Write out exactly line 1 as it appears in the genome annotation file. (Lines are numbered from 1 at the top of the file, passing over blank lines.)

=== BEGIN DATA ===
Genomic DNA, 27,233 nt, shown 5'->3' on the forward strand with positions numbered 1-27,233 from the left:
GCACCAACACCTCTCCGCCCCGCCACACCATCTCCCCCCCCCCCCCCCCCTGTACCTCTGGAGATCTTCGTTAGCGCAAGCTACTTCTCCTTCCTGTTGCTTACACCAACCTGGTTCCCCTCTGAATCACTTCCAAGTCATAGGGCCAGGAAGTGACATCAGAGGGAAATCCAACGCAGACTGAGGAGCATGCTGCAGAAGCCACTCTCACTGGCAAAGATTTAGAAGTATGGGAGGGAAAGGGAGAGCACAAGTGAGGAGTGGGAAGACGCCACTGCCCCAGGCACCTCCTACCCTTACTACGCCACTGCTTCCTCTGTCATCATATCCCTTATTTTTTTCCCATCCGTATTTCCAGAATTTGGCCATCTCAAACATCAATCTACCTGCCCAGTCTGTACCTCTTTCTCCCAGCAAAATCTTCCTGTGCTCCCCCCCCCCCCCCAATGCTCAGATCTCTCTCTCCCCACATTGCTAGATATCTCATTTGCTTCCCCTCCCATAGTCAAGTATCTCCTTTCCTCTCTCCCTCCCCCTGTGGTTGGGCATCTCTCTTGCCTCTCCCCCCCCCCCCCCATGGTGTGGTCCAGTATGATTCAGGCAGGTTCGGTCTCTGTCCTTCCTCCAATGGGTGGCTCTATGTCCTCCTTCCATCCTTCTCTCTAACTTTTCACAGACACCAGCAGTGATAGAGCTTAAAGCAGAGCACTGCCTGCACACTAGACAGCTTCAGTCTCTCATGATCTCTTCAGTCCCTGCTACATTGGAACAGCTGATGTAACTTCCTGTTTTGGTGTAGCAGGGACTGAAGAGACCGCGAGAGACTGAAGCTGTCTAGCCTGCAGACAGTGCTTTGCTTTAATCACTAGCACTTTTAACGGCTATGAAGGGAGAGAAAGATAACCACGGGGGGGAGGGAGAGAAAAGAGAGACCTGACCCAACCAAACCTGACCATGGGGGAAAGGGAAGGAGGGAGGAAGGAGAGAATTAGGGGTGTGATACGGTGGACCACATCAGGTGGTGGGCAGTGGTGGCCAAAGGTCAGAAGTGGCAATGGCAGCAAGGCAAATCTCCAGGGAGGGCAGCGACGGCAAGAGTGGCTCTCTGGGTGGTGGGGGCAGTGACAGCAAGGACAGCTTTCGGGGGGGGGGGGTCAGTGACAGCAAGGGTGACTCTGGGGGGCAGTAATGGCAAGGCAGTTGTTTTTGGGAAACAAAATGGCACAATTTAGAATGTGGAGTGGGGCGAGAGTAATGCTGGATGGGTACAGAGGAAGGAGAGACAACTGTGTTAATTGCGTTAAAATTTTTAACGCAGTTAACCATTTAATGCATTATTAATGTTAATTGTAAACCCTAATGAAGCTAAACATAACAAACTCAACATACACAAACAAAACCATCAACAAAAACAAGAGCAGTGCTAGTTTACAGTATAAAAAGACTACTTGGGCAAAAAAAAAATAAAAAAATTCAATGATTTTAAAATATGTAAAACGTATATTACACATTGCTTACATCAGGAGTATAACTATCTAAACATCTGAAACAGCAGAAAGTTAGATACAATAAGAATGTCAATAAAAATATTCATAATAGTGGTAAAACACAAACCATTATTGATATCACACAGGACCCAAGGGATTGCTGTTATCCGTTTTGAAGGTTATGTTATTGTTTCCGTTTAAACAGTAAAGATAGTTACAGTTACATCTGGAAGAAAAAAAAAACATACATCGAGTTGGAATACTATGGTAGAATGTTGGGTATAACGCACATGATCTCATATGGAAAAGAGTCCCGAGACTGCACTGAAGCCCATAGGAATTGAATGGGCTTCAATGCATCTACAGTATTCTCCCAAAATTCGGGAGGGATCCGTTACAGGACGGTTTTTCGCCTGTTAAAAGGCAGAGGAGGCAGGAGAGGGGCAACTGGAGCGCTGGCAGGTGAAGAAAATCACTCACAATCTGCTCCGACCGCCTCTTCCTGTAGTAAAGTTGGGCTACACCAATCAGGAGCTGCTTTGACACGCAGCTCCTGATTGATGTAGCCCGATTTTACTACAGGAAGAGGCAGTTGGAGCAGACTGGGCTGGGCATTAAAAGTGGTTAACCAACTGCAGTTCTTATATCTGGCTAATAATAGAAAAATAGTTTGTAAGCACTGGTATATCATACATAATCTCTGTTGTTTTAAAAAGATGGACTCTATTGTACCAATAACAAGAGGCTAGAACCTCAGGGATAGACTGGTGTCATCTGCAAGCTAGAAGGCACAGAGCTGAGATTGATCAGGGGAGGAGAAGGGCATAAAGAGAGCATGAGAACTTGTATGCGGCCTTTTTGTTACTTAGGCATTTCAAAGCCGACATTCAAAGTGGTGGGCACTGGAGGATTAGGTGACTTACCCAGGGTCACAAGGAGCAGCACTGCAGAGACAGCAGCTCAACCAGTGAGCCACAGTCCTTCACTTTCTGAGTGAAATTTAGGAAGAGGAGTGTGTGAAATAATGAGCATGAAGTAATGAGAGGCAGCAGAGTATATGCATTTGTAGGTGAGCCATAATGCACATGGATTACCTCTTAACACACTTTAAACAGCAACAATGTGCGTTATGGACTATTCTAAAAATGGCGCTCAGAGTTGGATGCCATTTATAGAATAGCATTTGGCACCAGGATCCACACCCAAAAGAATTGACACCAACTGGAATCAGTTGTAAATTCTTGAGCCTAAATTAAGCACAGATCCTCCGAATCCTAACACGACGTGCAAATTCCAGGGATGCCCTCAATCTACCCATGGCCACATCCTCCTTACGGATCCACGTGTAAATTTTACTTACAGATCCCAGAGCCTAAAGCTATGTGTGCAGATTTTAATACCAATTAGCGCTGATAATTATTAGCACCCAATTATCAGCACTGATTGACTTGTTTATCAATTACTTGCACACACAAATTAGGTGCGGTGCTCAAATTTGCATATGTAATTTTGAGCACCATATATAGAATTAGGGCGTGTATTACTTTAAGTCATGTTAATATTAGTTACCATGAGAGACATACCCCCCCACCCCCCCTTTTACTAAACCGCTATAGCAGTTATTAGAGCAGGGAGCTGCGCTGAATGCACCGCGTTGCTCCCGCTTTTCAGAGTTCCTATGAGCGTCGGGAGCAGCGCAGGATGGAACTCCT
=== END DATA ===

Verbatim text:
Genomic DNA, 27,233 nt, shown 5'->3' on the forward strand with positions numbered 1-27,233 from the left: